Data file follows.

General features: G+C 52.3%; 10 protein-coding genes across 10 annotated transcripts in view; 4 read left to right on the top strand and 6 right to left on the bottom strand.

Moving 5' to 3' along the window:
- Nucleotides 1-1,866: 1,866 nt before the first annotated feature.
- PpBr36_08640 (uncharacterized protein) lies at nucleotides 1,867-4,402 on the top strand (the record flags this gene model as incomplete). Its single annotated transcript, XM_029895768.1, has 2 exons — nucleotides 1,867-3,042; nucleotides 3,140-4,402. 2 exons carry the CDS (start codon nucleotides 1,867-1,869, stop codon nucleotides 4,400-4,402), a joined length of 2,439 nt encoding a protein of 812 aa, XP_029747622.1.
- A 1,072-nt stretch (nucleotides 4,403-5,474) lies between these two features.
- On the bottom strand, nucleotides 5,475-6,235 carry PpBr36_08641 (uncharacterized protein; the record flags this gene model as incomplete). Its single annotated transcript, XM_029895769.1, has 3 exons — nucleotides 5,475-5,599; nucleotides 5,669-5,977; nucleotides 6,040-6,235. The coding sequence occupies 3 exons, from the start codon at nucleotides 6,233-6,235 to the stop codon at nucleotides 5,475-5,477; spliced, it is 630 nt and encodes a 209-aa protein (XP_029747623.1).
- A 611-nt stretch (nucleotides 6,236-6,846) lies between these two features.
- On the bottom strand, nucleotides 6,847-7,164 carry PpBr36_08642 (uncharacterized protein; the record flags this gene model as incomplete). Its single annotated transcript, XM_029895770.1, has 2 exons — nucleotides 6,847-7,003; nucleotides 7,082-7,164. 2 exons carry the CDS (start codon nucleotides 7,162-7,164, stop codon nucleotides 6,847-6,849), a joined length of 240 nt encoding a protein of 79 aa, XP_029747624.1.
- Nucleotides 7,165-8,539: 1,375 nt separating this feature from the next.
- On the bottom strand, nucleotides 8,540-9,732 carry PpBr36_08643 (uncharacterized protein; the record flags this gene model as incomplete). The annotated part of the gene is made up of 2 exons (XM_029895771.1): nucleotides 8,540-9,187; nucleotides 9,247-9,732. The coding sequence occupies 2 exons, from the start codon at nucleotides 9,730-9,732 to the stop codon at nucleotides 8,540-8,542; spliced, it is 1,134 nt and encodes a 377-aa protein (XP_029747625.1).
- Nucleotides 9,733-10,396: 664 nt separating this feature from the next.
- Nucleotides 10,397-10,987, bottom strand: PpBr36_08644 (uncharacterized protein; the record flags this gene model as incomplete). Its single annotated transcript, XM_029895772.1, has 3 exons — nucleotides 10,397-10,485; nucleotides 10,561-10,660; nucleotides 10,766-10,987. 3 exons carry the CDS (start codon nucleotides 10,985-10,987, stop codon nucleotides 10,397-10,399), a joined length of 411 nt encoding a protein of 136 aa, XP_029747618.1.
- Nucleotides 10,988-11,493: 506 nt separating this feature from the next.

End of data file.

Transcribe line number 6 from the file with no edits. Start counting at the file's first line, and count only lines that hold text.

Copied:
- On the bottom strand, nucleotides 5,475-6,235 carry PpBr36_08641 (uncharacterized protein; the record flags this gene model as incomplete). Its single annotated transcript, XM_029895769.1, has 3 exons — nucleotides 5,475-5,599; nucleotides 5,669-5,977; nucleotides 6,040-6,235. The coding sequence occupies 3 exons, from the start codon at nucleotides 6,233-6,235 to the stop codon at nucleotides 5,475-5,477; spliced, it is 630 nt and encodes a 209-aa protein (XP_029747623.1).